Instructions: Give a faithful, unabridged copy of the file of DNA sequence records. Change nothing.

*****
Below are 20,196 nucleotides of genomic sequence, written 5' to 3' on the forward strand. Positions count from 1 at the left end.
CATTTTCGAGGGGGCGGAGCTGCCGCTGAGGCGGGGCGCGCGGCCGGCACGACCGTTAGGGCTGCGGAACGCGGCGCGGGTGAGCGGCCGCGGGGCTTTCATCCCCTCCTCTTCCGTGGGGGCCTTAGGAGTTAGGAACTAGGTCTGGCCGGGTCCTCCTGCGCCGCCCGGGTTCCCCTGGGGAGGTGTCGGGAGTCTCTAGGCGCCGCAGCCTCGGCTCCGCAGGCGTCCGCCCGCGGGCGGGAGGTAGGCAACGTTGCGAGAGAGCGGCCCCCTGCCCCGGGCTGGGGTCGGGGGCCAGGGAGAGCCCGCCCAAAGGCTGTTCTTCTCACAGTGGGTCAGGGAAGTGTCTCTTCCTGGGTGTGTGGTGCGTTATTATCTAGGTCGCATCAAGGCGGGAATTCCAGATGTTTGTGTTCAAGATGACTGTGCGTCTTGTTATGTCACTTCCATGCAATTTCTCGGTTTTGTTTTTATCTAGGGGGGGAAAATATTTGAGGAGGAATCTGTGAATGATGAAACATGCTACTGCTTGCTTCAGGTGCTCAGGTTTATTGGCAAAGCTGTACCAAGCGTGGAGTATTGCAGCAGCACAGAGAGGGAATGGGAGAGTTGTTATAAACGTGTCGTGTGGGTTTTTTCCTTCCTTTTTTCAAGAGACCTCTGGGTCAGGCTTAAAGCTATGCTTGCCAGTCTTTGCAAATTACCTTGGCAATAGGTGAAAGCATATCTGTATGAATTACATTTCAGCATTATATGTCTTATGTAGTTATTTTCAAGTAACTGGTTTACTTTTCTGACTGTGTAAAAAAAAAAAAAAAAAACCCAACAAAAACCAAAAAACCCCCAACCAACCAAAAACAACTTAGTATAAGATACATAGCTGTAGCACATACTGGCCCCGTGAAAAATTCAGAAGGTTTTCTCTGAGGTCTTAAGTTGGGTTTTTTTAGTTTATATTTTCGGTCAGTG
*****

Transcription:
Below are 20,196 nucleotides of genomic sequence, written 5' to 3' on the forward strand. Positions count from 1 at the left end.
CATTTTCGAGGGGGCGGAGCTGCCGCTGAGGCGGGGCGCGCGGCCGGCACGACCGTTAGGGCTGCGGAACGCGGCGCGGGTGAGCGGCCGCGGGGCTTTCATCCCCTCCTCTTCCGTGGGGGCCTTAGGAGTTAGGAACTAGGTCTGGCCGGGTCCTCCTGCGCCGCCCGGGTTCCCCTGGGGAGGTGTCGGGAGTCTCTAGGCGCCGCAGCCTCGGCTCCGCAGGCGTCCGCCCGCGGGCGGGAGGTAGGCAACGTTGCGAGAGAGCGGCCCCCTGCCCCGGGCTGGGGTCGGGGGCCAGGGAGAGCCCGCCCAAAGGCTGTTCTTCTCACAGTGGGTCAGGGAAGTGTCTCTTCCTGGGTGTGTGGTGCGTTATTATCTAGGTCGCATCAAGGCGGGAATTCCAGATGTTTGTGTTCAAGATGACTGTGCGTCTTGTTATGTCACTTCCATGCAATTTCTCGGTTTTGTTTTTATCTAGGGGGGGAAAATATTTGAGGAGGAATCTGTGAATGATGAAACATGCTACTGCTTGCTTCAGGTGCTCAGGTTTATTGGCAAAGCTGTACCAAGCGTGGAGTATTGCAGCAGCACAGAGAGGGAATGGGAGAGTTGTTATAAACGTGTCGTGTGGGTTTTTTCCTTCCTTTTTTCAAGAGACCTCTGGGTCAGGCTTAAAGCTATGCTTGCCAGTCTTTGCAAATTACCTTGGCAATAGGTGAAAGCATATCTGTATGAATTACATTTCAGCATTATATGTCTTATGTAGTTATTTTCAAGTAACTGGTTTACTTTTCTGACTGTGTAAAAAAAAAAAAAAAAAACCCAACAAAAACCAAAAAACCCCCAACCAACCAAAAACAACTTAGTATAAGATACATAGCTGTAGCACATACTGGCCCCGTGAAAAATTCAGAAGGTTTTCTCTGAGGTCTTAAGTTGGGTTTTTTTAGTTTATATTTTCGGTCAGTG